Packing

Agustina Romero - India


April 10, 2017

Open my bag; find things I never unpacked. 

I'm ready to leave. Among the many learnings, one was the importance of family and support system. My family and my support system. I'm ready for them. 

I look at my wardrobe, my bed, the floor. There are clothes, gifts, masala, everywhere. I look at my bag again. It seems tiny. 

This is not the first time I've moved, packed all my belongings into a couple bags. Felt empty and full at the same time. Guilty for the things I didn't do, happy for the chances I took. 

I look at the gift I got for my mum with my other mum. I hope she will like it. 

This also won't be the last time. I convince myself that packing is a skill that therefore improves with practice. I've had a lot of that and therefore I should be just fine, right? 

I start folding my clothes.

My mind is somewhere else. I'm subconsciously travelling to the last time I moved and trying to copy my moves, remember how to cope. 

I find my favourite dress. I haven't worn it in seven months. It's not long enough. 

Going home seems like an exciting idea. Until it doesn't. The concept of home has been reshaped multiple times by now. I'm scared. 

I start putting things in my suitcase. The big ones go at the bottom. I try to use all the space, every corner, every pocket. 

There are things I'm looking forward to. The "how was India?" question is not one of them. How do people expect me to answer that?

I grab a paper bag and start filling it with all the things I'm leaving behind. Kurtas washed uncountable times attempting to remove the chalk powder. Ripped leggings. T-shirts with sweat stains directly proportional to the weather. 


My students. My kids. That was a hard goodbye. The first of many. I think of the many goodbyes I have ahead. In Pune, in India, in the US. But with those many goodbyes come many reunions. 

I find the letters my kids wrote me. Thank you Didi. They have made of my name their own. Augustin, Audestina, Augastina. I put them aside. There's no space for them. 

Being Didi has been hard. I wonder how many of them actually understood what I was saying. I wonder if those seeds I planted will eventually germinate. 

I see my host mum coming. She asks if I need help. I say yes just to spend some more time with her. 


My host family has been the best part of my experience. So sweet, so full of care. I think about the time they introduced me as "my daughter".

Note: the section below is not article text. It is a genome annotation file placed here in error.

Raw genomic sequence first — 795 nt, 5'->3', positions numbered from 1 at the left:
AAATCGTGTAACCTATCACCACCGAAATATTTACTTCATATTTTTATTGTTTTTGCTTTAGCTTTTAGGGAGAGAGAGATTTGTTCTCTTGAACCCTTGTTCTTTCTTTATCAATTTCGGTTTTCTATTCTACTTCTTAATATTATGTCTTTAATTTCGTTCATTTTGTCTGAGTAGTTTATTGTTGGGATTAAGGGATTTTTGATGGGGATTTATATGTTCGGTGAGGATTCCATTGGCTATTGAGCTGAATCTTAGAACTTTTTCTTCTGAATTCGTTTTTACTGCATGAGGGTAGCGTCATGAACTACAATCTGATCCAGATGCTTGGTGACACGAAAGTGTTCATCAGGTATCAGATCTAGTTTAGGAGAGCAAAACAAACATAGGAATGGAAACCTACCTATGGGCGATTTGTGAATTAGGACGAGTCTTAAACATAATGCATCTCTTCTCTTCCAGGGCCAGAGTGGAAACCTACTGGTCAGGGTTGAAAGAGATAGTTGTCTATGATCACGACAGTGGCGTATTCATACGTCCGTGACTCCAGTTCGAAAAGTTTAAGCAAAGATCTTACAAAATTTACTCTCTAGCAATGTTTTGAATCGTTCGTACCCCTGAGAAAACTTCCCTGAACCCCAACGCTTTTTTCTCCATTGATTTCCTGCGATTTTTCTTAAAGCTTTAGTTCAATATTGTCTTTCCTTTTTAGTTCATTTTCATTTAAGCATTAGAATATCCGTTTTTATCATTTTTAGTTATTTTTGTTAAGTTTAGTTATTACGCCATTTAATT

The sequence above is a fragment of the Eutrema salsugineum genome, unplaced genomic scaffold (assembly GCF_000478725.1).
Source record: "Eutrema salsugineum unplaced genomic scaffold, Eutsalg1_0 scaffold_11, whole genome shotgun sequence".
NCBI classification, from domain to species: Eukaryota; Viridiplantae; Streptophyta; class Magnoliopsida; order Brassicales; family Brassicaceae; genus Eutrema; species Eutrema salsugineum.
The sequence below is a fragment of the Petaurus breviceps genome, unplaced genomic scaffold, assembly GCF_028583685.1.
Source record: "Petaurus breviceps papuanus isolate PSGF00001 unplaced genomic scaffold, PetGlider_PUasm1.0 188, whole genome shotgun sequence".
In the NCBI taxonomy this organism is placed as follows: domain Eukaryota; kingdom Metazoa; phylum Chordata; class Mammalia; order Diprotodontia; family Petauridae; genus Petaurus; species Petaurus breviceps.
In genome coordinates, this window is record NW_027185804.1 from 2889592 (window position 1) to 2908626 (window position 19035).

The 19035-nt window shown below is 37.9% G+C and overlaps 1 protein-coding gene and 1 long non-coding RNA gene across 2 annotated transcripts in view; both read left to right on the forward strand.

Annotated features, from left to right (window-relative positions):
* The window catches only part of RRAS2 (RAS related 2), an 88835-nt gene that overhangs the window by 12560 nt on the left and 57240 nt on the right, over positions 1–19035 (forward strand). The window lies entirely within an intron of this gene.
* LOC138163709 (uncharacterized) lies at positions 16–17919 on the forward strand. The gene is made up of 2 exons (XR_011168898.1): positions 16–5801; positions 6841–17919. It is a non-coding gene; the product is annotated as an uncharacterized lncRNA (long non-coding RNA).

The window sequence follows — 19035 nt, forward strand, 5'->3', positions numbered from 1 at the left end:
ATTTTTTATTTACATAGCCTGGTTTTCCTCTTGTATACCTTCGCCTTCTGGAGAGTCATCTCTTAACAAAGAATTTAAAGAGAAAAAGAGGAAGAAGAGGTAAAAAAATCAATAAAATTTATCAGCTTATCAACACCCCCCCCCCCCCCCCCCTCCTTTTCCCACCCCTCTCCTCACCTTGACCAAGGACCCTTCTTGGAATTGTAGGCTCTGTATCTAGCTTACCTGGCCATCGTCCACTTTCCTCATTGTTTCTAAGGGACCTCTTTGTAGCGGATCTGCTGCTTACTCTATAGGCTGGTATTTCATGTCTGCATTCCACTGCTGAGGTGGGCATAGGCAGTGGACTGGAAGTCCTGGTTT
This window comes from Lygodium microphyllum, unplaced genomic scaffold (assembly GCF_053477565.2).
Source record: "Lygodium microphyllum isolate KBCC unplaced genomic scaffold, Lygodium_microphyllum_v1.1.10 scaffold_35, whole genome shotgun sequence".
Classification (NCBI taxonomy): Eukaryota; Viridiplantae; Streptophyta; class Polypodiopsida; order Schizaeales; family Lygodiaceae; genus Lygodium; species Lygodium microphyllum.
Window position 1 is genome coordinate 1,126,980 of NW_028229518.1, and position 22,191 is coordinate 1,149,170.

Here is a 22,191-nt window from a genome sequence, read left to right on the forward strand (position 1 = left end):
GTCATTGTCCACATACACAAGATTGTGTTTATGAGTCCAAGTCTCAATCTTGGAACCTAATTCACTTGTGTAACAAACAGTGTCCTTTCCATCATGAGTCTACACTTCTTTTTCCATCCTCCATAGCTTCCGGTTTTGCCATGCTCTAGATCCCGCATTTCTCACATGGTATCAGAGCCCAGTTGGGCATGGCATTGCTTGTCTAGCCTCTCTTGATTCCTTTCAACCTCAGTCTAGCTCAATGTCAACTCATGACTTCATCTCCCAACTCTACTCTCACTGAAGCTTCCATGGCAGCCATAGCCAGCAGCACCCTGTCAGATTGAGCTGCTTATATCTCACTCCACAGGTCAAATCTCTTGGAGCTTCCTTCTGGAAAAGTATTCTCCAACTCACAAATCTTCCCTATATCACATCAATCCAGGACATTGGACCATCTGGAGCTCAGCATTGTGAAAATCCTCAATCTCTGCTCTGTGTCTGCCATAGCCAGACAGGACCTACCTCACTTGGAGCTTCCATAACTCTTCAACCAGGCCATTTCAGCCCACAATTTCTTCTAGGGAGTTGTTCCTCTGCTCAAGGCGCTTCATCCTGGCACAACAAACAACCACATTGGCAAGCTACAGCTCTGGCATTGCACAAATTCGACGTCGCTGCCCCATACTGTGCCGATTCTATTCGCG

I find more things I can't take, I put them aside. Ashwini tries to convince me to take them. "It's just one letter! Why aren't you taking that t-shirt? This kurta looked so nice on you!"

My reasons, I think, are that I've learnt to not get attached to things. But this is just the beginning of packing, the easy part. 

I decide to stop packing. I'm not leaving for another three days, I still have time. 

More goodbyes, more "lasts", more hugs. 

I now have to pack my second bag, I have everything folded, everything ready, it should be easy. 

My eyes spend more and more time looking at every sweater I haven't worn in months, my hands touching every pair of pants, feeling the memories. 

I start struggling, my second bag is almost full, but so is my bed.

It should be easy, I thought this through. But it isn't. I again try to remember how I did this before.

I look at my fingers and they're red from trying to close the zipper at least a little. I'm frustrated, but I tell myself I can't cry for a bag. 

This happened last time I moved too, how did I solve it? And then I remember.

I sit next to my bag. Thighs are still everywhere. I question why I need all these clothes. Ashwini comes in again. 

Last time I moved I closed my first bag, my second bag, and on the last day when I had to close the third one, I just couldn't do it. I couldn't fit everything. So I just sat there. My dad came, joked about how I had to learn and helped me. The time before that it was the same.

I look up and Ashwini is smiling, she says "come on, I'll press and you'll close it".

My bag is closed but it looks like it's going to explode. I smile with the corner of my mouth. I packed my pants, my memories, my feelings. I left my old kurtas, my old habits and some parts of me. 

I packed myself.

Agustina Romero